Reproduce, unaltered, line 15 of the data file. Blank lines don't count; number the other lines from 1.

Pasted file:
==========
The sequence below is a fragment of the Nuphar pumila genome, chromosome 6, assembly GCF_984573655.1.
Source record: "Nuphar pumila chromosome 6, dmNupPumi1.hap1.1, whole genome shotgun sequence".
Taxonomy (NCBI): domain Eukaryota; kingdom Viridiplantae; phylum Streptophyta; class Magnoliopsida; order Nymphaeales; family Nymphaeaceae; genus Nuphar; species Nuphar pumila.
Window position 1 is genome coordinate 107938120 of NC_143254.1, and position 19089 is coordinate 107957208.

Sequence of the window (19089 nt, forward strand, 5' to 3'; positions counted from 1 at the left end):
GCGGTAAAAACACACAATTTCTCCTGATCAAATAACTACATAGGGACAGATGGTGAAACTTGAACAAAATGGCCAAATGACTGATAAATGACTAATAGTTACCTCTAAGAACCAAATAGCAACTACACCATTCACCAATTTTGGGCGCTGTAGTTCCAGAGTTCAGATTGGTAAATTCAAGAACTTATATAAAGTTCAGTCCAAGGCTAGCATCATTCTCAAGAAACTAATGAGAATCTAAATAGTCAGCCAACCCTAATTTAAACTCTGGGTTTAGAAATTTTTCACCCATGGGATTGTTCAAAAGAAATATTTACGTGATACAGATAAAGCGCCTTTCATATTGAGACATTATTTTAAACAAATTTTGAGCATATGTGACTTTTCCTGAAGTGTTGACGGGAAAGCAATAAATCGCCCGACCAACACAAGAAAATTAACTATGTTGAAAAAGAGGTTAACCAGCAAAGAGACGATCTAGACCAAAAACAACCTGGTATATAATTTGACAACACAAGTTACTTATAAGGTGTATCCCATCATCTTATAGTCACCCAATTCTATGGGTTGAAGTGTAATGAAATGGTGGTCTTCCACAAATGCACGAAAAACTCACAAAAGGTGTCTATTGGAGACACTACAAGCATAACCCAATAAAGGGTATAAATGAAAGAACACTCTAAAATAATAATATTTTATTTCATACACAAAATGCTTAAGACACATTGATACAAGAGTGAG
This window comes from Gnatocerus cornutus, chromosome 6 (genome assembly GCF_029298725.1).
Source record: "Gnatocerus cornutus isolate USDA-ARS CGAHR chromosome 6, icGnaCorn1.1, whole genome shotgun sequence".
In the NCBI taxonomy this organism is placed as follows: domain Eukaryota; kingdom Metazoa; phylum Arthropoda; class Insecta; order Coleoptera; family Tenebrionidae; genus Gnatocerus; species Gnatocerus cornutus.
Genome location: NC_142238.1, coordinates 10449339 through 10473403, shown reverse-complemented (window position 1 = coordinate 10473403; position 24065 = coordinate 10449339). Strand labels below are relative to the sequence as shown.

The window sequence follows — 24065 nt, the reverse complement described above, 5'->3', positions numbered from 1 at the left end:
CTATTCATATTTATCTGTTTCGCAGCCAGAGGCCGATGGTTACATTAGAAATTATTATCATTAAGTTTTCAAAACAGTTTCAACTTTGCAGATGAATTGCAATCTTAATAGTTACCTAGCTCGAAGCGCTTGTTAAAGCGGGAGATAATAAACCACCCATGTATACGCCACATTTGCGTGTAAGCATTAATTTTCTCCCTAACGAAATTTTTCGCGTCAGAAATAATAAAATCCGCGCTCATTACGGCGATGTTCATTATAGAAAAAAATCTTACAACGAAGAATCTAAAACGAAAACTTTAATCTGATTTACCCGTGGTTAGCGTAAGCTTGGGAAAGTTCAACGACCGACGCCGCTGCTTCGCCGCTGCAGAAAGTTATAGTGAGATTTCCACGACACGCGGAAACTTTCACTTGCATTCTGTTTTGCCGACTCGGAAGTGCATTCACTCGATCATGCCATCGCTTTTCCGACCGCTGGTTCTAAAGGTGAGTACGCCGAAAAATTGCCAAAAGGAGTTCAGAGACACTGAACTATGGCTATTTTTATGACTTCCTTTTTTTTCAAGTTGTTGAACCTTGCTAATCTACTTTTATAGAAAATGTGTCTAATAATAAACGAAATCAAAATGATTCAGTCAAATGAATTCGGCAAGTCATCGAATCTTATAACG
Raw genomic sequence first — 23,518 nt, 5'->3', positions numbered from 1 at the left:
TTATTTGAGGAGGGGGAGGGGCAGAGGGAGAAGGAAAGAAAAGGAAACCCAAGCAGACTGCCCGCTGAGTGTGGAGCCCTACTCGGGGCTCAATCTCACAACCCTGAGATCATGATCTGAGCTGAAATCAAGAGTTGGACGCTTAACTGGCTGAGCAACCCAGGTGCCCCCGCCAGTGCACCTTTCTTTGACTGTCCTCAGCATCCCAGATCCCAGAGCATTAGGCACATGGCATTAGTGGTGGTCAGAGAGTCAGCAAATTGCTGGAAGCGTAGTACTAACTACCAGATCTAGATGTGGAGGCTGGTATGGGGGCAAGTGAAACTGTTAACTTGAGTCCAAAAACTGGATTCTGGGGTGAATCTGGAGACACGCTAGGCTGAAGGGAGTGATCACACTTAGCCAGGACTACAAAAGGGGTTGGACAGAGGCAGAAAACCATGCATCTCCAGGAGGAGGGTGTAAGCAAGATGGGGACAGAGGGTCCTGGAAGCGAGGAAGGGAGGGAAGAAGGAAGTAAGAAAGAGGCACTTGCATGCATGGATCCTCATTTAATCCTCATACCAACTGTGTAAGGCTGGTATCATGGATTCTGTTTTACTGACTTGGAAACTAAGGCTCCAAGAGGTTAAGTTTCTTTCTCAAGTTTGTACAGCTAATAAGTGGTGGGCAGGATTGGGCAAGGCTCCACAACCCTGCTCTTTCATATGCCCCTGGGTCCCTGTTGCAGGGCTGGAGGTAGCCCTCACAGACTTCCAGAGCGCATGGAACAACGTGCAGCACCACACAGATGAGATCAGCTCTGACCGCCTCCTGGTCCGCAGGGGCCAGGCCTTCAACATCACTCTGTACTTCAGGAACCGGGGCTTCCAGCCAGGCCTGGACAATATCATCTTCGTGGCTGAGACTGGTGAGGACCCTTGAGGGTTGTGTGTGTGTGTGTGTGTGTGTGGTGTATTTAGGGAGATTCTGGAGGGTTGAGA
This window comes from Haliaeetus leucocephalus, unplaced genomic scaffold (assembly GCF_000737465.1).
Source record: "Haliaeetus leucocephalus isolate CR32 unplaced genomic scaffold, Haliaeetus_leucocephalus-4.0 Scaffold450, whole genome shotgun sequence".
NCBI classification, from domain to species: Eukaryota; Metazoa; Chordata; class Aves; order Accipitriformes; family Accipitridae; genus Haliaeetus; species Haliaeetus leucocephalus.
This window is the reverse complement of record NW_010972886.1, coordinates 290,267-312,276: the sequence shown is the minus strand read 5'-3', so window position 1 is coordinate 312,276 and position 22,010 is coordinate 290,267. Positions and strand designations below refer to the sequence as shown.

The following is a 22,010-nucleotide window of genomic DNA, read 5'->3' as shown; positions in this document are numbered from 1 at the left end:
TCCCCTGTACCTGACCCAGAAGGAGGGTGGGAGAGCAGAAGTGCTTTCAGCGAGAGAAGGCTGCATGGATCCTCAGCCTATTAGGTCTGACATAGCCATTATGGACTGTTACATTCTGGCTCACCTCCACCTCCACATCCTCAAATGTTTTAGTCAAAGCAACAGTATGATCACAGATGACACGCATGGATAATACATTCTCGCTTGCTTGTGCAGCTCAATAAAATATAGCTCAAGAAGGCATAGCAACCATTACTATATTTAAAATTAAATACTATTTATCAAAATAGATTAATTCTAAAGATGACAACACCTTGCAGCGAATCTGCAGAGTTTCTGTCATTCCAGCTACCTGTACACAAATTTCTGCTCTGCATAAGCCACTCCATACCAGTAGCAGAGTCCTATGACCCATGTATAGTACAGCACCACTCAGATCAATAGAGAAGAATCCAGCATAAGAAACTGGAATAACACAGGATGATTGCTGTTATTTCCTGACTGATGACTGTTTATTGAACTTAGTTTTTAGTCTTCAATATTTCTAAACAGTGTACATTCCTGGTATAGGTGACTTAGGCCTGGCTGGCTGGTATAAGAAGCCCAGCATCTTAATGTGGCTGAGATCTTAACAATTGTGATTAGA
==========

This window comes from Haliaeetus leucocephalus, unplaced genomic scaffold (assembly GCF_000737465.1).